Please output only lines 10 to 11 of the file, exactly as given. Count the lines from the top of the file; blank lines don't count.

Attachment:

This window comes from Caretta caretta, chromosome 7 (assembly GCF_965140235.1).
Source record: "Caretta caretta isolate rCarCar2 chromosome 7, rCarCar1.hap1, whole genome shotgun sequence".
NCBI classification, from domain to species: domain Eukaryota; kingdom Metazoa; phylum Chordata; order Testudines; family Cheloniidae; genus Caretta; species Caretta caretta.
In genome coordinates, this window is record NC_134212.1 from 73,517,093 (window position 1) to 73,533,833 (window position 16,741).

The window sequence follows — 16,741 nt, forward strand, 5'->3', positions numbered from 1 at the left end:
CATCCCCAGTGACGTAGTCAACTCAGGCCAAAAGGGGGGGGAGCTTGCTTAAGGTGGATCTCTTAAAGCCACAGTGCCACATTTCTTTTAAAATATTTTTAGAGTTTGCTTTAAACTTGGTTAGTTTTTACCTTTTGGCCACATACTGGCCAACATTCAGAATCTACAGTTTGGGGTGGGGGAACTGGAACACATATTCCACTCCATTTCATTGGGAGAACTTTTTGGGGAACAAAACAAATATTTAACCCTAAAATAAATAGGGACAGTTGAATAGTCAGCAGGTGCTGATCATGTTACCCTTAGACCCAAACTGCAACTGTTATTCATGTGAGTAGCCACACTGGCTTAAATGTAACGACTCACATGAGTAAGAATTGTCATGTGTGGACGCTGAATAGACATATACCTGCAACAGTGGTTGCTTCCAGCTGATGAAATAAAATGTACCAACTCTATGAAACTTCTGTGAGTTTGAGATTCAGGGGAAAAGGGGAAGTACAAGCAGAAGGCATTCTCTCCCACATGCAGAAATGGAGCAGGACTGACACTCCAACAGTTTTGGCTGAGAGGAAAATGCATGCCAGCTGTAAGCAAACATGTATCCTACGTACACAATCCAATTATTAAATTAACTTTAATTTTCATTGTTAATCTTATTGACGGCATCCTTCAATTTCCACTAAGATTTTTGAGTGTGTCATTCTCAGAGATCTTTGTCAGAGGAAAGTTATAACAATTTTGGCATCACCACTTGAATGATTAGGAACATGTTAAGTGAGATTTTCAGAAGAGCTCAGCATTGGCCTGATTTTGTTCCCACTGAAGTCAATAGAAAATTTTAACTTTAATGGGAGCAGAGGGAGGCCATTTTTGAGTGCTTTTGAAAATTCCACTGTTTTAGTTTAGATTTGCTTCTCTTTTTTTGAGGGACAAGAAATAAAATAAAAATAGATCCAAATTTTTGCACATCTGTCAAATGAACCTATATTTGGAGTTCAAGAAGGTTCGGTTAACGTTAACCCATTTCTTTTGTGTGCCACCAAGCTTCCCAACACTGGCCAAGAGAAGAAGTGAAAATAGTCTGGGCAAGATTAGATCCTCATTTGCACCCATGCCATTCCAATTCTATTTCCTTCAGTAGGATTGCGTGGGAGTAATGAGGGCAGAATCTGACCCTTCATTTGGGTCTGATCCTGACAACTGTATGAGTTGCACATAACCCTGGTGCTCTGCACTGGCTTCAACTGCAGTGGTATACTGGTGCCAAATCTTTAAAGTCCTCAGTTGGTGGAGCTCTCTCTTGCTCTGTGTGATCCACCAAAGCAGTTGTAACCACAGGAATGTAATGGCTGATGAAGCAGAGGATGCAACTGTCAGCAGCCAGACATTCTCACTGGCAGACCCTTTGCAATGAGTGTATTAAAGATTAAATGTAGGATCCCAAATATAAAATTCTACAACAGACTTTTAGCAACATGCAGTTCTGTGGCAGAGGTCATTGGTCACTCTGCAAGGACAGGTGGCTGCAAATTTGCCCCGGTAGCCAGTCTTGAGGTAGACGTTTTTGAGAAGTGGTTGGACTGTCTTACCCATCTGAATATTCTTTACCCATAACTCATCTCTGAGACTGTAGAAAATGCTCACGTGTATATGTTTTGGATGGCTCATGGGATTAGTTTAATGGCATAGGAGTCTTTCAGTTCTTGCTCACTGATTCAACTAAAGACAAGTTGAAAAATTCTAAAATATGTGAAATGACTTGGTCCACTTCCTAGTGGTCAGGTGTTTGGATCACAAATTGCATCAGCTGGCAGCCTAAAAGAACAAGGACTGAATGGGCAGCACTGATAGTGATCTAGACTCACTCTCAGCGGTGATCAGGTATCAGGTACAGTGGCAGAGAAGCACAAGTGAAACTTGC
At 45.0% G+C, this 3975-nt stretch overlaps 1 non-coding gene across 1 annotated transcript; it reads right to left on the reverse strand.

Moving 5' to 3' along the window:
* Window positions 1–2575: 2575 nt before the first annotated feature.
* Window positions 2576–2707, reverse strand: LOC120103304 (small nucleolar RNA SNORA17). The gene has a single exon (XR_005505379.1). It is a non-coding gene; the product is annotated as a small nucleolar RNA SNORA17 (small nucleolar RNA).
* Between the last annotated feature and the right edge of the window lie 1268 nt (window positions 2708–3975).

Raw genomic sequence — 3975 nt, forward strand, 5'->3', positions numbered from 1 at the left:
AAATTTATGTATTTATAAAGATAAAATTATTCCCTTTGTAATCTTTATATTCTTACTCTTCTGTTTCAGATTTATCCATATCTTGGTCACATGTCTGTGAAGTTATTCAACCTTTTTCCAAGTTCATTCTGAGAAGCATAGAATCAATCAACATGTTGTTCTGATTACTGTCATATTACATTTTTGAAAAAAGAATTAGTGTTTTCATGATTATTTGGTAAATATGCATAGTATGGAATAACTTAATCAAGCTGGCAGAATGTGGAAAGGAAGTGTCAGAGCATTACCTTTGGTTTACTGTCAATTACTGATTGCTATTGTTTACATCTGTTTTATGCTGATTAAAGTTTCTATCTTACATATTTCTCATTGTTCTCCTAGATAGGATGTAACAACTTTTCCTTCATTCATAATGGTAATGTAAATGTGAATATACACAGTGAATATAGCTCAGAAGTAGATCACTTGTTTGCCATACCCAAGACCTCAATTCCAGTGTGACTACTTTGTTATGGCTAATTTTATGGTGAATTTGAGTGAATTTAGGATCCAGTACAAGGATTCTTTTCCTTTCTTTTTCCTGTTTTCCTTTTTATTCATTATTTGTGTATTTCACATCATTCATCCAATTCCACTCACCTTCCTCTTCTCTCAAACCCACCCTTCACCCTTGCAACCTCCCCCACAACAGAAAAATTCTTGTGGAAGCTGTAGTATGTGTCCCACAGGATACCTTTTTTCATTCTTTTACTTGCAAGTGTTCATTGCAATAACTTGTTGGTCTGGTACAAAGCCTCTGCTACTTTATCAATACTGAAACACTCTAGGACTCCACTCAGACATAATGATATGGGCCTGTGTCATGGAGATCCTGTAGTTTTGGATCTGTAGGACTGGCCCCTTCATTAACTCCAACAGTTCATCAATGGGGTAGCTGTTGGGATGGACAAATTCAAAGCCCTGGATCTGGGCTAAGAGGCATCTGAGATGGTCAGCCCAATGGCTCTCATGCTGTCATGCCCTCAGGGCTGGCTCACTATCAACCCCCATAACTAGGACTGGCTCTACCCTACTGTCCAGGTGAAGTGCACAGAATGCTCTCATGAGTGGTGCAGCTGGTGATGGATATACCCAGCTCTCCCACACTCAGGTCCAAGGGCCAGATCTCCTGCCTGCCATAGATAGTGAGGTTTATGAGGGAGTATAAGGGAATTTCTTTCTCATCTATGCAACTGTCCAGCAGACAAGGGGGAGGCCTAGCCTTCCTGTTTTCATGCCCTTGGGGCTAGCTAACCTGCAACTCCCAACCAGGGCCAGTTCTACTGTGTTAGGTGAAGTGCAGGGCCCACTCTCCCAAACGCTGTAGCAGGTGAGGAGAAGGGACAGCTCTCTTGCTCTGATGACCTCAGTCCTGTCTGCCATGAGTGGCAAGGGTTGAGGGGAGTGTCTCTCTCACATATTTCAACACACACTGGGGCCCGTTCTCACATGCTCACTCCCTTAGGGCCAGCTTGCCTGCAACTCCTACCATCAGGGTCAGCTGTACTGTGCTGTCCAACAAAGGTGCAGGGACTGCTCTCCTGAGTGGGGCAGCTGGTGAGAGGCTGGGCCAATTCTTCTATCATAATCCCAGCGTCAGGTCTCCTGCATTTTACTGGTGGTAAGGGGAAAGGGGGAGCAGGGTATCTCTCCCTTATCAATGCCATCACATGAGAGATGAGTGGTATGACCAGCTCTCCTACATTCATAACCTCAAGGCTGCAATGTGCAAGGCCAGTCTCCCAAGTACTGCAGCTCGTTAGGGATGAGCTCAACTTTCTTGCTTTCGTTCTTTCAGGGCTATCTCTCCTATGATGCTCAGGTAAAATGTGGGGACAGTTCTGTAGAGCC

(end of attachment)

* Window positions 2576–2707, reverse strand: LOC120103304 (small nucleolar RNA SNORA17). The gene has a single exon (XR_005505379.1). It is a non-coding gene; the product is annotated as a small nucleolar RNA SNORA17 (small nucleolar RNA).
* Between the last annotated feature and the right edge of the window lie 1268 nt (window positions 2708–3975).